Study: Meaningful Use Measures Reduce Adverse Drug Events

August 19, 2014 in News

Florida hospitals that in 2010 adopted all five core measures for medication management under the meaningful use program reported the lowest rates of adverse drug events in the state, according to a new study published in the journal Healthcare, Clinical Innovation Technology reports (Walsh, Clinical Innovation Technology, 8/18).

Under the 2009 economic stimulus package, health care providers who demonstrate meaningful use of certified electronic health records can qualify for Medicaid and Medicare incentive payments.

Details of Study

The study was funded by the Agency for Healthcare Research and Quality.

For the study, researchers examined three data sets:

  • The 2010 Florida State Inpatient Database, which contained information on 2.6 million hospitalizations;
  • The IT supplement of the American Hospital Association’s 2010 annual survey, which included questions on meaningful use adoption; and
  • Medicare’s 2010 Hospital Compare data (Murphy/White, “Health IT Buzz,” 8/15).

Researchers noted that at the time of the study data, fewer than 10% of hospitals had adopted all five medication management measures (Bresnick, EHR Intelligence, 8/18).


The five medication management guidelines met by the hospitals with the lowest adverse drug events were:

  • Establishing decision support systems to check for drug-drug and drug-allergy interactions;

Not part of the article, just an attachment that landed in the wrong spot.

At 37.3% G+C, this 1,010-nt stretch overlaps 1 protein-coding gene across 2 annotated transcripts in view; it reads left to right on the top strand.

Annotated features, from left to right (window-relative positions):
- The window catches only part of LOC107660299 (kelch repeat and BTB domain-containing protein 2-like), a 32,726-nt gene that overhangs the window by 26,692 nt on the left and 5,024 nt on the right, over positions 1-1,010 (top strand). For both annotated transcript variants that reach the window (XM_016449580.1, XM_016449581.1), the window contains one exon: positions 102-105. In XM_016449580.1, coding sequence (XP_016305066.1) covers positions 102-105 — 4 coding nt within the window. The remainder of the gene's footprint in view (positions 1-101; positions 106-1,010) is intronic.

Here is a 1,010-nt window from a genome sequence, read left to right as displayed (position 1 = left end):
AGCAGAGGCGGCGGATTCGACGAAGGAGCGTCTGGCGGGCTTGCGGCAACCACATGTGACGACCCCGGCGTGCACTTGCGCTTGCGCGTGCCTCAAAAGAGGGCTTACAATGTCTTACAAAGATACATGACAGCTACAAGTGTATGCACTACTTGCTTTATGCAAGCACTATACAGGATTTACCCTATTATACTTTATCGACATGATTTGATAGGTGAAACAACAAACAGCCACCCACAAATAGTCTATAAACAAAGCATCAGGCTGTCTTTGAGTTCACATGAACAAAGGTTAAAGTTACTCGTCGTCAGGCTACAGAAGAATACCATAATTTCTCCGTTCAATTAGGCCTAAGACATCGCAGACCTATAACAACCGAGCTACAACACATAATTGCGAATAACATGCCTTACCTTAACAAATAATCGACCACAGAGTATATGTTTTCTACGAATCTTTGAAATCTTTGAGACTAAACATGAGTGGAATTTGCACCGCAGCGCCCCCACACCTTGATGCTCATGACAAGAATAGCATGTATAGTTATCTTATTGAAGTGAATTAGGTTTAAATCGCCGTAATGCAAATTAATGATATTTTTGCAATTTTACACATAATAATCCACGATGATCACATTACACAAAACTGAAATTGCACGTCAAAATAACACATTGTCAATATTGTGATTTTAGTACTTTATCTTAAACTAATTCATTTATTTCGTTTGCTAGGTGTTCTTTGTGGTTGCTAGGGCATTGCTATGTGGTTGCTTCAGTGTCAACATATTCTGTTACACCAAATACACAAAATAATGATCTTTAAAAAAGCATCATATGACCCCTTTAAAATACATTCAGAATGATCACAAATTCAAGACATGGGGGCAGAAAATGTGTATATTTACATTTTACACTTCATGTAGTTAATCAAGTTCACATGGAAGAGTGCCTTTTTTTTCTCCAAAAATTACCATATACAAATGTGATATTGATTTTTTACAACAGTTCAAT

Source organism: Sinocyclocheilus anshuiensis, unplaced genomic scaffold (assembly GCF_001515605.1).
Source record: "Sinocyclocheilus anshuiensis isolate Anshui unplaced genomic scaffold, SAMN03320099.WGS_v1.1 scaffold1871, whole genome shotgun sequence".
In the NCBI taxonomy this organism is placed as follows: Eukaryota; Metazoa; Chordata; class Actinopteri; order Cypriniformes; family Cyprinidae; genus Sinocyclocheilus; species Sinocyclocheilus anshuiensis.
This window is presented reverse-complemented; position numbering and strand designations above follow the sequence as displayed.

• Having the capability to electronically transfer and receive key clinical data with other providers;
  • Maintaining an active medication list;
  • Maintaining an up-to-date medication allergy list; and
  • Using computerized provider order entry systems for medication orders (“Health IT Buzz,” 8/18).

According to the study, Florida hospitals in which physicians supported the adoption of the medication management measures reported a 52% decrease in adverse drug events, compared with a 14% increase in adverse drug events among hospitals where physicians objected to implementing the measures.

Hospitals that cited costs as a main obstacle to their adoption of medication management measures reported 35% fewer drug errors (Clinical Innovation Technology, 8/18).

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